Researchers are often in a position of attempting to measure attributes
of a density function without being able to observe the variable in
question directly (like willingness to pay for a program designed
to achieve environmental improvement), but only some other variable
associated with it. Typically, the observed variable comes in a limited
form however (thumbs up or down on a referendum for example). This has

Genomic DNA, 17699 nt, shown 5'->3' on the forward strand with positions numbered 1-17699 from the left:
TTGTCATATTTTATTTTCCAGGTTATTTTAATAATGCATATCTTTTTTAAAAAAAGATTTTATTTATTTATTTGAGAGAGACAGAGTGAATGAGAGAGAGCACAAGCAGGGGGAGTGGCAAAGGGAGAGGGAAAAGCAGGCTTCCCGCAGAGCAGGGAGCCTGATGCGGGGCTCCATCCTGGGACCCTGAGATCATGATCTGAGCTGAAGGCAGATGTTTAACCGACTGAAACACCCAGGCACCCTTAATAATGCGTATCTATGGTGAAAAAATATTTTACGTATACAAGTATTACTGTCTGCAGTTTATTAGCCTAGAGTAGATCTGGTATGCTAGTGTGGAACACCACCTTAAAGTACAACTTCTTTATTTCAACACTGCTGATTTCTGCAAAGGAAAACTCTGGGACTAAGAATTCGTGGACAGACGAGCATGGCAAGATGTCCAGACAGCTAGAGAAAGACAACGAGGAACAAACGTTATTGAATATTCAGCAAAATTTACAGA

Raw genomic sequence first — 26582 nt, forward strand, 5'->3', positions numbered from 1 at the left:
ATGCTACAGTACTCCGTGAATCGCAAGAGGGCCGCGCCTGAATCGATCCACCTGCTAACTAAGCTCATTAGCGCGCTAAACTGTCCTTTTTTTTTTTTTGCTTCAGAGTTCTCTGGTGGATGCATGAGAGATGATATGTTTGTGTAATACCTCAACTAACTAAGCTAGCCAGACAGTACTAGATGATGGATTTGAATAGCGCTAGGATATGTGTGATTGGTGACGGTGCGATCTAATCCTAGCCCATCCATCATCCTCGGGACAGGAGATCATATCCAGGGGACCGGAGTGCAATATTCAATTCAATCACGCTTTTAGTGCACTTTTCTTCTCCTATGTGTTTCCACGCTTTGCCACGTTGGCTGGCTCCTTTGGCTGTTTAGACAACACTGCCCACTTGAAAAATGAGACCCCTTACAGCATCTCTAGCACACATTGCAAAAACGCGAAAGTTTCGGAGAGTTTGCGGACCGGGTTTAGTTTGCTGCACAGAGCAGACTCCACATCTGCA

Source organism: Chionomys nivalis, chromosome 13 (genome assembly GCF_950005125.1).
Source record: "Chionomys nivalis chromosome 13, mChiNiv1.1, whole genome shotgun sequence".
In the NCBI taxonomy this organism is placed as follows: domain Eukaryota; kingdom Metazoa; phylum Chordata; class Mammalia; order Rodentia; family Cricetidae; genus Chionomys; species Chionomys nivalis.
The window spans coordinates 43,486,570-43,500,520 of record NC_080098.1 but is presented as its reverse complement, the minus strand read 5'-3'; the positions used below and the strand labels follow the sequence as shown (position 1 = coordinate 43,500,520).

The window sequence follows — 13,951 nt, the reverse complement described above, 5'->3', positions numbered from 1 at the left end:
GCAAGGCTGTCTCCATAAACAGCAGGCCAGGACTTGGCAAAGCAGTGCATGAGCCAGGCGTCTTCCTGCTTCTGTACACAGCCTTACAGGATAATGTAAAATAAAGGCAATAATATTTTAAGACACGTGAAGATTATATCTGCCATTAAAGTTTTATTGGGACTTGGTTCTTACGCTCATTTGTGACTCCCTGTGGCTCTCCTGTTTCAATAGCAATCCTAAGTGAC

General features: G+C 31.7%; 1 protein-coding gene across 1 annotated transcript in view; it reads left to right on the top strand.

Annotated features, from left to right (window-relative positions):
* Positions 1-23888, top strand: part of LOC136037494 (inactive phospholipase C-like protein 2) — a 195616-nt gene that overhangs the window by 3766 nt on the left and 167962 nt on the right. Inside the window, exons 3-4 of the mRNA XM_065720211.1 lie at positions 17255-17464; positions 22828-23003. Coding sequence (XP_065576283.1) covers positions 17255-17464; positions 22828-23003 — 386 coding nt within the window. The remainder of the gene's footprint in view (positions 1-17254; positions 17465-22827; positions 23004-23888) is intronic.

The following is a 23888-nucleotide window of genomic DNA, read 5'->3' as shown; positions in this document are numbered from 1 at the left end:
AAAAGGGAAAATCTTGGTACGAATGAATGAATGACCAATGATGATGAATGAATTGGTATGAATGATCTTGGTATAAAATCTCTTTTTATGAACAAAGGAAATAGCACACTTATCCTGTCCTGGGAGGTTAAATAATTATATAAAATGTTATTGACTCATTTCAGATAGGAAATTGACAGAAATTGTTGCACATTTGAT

given rise to a wide variety of procedures not only to estimate moments
associated with the density function in question, but also to estimate how
the target variable is influenced by exogenously determined variables
(like income). Results obtained from logistic, ordered probit and
ordinary least squares (OLS) regressions are presented and discussed.
Avenues of future approaches statisticians should consider in addressing
this topic are explored.
Meet the speaker in Room 212 Cockins Hall at 4:30 p.m. Refreshments will be served.